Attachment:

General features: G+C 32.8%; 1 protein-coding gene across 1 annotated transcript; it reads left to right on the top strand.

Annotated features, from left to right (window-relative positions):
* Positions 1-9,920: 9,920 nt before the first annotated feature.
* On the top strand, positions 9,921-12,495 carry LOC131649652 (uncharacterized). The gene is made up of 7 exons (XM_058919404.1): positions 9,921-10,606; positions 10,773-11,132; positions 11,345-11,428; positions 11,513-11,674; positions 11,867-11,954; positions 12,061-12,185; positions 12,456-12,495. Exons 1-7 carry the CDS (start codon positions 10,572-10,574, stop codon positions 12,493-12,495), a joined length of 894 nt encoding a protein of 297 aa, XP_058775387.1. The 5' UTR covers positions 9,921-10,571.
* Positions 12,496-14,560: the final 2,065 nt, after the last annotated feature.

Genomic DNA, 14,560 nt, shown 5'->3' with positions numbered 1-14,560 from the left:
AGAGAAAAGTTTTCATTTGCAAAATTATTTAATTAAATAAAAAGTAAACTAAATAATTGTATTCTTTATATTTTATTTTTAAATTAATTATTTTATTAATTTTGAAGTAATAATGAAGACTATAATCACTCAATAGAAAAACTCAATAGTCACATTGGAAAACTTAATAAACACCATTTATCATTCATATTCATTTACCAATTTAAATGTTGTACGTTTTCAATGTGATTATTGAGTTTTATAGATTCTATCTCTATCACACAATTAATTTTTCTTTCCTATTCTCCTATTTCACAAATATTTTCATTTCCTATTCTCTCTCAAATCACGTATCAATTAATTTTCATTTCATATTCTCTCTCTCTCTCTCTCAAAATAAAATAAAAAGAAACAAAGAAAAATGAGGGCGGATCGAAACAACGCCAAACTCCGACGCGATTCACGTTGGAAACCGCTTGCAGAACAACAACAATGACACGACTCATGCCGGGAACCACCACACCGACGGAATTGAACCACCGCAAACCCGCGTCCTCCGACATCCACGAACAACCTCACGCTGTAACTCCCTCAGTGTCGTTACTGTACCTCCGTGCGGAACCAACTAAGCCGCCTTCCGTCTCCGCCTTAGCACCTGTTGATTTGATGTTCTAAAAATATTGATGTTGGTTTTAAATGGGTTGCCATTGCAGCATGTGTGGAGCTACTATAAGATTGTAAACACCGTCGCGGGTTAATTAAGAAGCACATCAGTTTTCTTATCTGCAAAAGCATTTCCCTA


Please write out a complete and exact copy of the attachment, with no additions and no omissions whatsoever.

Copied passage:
General features: G+C 32.8%; 1 protein-coding gene across 1 annotated transcript; it reads left to right on the top strand.

Annotated features, from left to right (window-relative positions):
* Positions 1-9,920: 9,920 nt before the first annotated feature.
* On the top strand, positions 9,921-12,495 carry LOC131649652 (uncharacterized). The gene is made up of 7 exons (XM_058919404.1): positions 9,921-10,606; positions 10,773-11,132; positions 11,345-11,428; positions 11,513-11,674; positions 11,867-11,954; positions 12,061-12,185; positions 12,456-12,495. Exons 1-7 carry the CDS (start codon positions 10,572-10,574, stop codon positions 12,493-12,495), a joined length of 894 nt encoding a protein of 297 aa, XP_058775387.1. The 5' UTR covers positions 9,921-10,571.
* Positions 12,496-14,560: the final 2,065 nt, after the last annotated feature.

Genomic DNA, 14,560 nt, shown 5'->3' with positions numbered 1-14,560 from the left:
AGAGAAAAGTTTTCATTTGCAAAATTATTTAATTAAATAAAAAGTAAACTAAATAATTGTATTCTTTATATTTTATTTTTAAATTAATTATTTTATTAATTTTGAAGTAATAATGAAGACTATAATCACTCAATAGAAAAACTCAATAGTCACATTGGAAAACTTAATAAACACCATTTATCATTCATATTCATTTACCAATTTAAATGTTGTACGTTTTCAATGTGATTATTGAGTTTTATAGATTCTATCTCTATCACACAATTAATTTTTCTTTCCTATTCTCCTATTTCACAAATATTTTCATTTCCTATTCTCTCTCAAATCACGTATCAATTAATTTTCATTTCATATTCTCTCTCTCTCTCTCTCAAAATAAAATAAAAAGAAACAAAGAAAAATGAGGGCGGATCGAAACAACGCCAAACTCCGACGCGATTCACGTTGGAAACCGCTTGCAGAACAACAACAATGACACGACTCATGCCGGGAACCACCACACCGACGGAATTGAACCACCGCAAACCCGCGTCCTCCGACATCCACGAACAACCTCACGCTGTAACTCCCTCAGTGTCGTTACTGTACCTCCGTGCGGAACCAACTAAGCCGCCTTCCGTCTCCGCCTTAGCACCTGTTGATTTGATGTTCTAAAAATATTGATGTTGGTTTTAAATGGGTTGCCATTGCAGCATGTGTGGAGCTACTATAAGATTGTAAACACCGTCGCGGGTTAATTAAGAAGCACATCAGTTTTCTTATCTGCAAAAGCATTTCCCTA